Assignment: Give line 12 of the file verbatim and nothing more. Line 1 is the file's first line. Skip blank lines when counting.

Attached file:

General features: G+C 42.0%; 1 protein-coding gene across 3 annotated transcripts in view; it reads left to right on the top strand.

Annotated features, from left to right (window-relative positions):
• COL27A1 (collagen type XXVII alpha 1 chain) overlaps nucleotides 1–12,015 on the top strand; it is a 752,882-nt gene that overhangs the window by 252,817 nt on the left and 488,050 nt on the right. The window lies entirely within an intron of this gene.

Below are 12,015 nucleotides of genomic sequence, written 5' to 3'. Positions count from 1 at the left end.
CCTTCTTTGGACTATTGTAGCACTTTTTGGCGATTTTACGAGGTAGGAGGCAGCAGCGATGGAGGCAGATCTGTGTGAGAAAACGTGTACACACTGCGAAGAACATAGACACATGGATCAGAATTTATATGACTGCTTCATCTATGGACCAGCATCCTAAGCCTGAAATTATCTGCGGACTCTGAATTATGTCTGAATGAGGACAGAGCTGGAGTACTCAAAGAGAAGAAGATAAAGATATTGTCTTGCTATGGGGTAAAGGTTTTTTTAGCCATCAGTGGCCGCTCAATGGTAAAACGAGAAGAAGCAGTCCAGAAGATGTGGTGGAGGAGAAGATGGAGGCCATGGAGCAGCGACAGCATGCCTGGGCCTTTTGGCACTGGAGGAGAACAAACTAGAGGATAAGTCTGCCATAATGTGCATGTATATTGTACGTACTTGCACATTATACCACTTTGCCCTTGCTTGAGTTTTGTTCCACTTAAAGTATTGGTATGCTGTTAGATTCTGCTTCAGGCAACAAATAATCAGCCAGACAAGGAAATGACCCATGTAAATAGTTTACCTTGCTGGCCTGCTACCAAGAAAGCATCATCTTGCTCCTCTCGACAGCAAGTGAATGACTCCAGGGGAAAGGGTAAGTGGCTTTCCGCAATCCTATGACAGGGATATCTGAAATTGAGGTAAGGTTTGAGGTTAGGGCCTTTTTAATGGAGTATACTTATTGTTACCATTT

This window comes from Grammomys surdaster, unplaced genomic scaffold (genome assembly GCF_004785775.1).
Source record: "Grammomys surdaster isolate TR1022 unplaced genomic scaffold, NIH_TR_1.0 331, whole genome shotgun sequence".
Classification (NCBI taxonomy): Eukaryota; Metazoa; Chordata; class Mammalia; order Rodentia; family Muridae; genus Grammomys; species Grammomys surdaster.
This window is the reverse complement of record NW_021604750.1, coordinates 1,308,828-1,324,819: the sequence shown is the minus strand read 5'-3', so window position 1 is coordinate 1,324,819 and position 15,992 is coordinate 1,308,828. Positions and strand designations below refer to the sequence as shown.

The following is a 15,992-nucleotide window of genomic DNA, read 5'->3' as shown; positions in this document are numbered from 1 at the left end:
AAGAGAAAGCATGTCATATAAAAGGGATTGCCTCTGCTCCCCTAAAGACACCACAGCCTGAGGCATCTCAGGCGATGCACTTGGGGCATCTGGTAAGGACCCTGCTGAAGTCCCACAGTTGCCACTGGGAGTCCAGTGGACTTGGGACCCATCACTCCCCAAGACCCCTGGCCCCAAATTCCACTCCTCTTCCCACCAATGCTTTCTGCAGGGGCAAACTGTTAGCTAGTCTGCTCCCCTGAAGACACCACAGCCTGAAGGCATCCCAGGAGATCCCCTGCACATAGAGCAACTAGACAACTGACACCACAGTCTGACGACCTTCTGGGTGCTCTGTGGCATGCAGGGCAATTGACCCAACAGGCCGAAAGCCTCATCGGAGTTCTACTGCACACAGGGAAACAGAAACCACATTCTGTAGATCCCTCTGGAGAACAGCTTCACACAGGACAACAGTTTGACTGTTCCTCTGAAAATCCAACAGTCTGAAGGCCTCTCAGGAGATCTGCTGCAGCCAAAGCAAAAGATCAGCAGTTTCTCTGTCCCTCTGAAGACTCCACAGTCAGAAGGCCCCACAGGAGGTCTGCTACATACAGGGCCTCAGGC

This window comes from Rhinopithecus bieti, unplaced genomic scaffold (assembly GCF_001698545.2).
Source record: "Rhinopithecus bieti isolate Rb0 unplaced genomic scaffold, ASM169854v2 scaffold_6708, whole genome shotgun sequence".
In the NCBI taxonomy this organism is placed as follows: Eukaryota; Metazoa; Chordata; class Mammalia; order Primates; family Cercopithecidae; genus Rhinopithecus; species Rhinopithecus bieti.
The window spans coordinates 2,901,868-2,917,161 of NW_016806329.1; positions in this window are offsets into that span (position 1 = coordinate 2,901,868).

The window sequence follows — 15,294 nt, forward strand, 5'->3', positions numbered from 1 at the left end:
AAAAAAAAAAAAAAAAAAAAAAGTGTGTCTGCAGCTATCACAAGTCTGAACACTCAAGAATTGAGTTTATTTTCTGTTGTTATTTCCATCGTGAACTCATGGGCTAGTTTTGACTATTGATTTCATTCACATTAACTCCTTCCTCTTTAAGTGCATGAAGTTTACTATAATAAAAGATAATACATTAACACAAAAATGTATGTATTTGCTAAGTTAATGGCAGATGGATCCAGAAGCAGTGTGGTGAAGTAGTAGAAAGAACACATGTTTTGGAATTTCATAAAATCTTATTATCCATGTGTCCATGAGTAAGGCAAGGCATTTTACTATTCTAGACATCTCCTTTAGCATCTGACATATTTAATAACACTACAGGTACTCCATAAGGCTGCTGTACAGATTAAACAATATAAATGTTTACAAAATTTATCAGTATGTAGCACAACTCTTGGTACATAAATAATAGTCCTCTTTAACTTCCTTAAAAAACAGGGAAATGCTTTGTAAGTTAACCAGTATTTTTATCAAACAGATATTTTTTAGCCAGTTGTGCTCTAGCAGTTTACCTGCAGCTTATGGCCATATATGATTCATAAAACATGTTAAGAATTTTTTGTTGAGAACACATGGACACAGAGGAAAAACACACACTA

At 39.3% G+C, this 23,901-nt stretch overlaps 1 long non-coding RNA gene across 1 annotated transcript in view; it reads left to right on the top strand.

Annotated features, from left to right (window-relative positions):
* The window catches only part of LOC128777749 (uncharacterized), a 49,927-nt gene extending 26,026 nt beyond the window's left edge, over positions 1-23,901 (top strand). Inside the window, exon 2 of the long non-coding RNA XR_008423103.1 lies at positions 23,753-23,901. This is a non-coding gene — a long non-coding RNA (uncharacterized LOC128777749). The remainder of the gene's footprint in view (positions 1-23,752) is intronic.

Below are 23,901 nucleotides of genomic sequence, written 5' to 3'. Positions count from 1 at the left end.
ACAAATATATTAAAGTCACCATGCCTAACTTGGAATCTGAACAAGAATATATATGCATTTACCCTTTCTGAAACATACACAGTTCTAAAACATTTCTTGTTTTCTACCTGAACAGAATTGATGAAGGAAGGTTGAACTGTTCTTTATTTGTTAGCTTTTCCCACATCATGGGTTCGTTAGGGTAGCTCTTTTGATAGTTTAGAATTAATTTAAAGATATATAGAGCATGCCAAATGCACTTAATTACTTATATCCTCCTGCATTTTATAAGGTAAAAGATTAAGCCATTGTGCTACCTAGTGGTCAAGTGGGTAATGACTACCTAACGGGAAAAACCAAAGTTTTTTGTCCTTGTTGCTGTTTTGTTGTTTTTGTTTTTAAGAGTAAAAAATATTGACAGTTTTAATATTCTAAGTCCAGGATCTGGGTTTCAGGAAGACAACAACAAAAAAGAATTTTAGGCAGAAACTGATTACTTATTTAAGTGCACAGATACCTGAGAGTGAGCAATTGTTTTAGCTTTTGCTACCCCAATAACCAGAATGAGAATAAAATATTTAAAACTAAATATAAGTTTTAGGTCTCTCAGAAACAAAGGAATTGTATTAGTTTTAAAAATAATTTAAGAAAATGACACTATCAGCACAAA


This window comes from Rhinopithecus bieti, unplaced genomic scaffold (assembly GCF_001698545.2).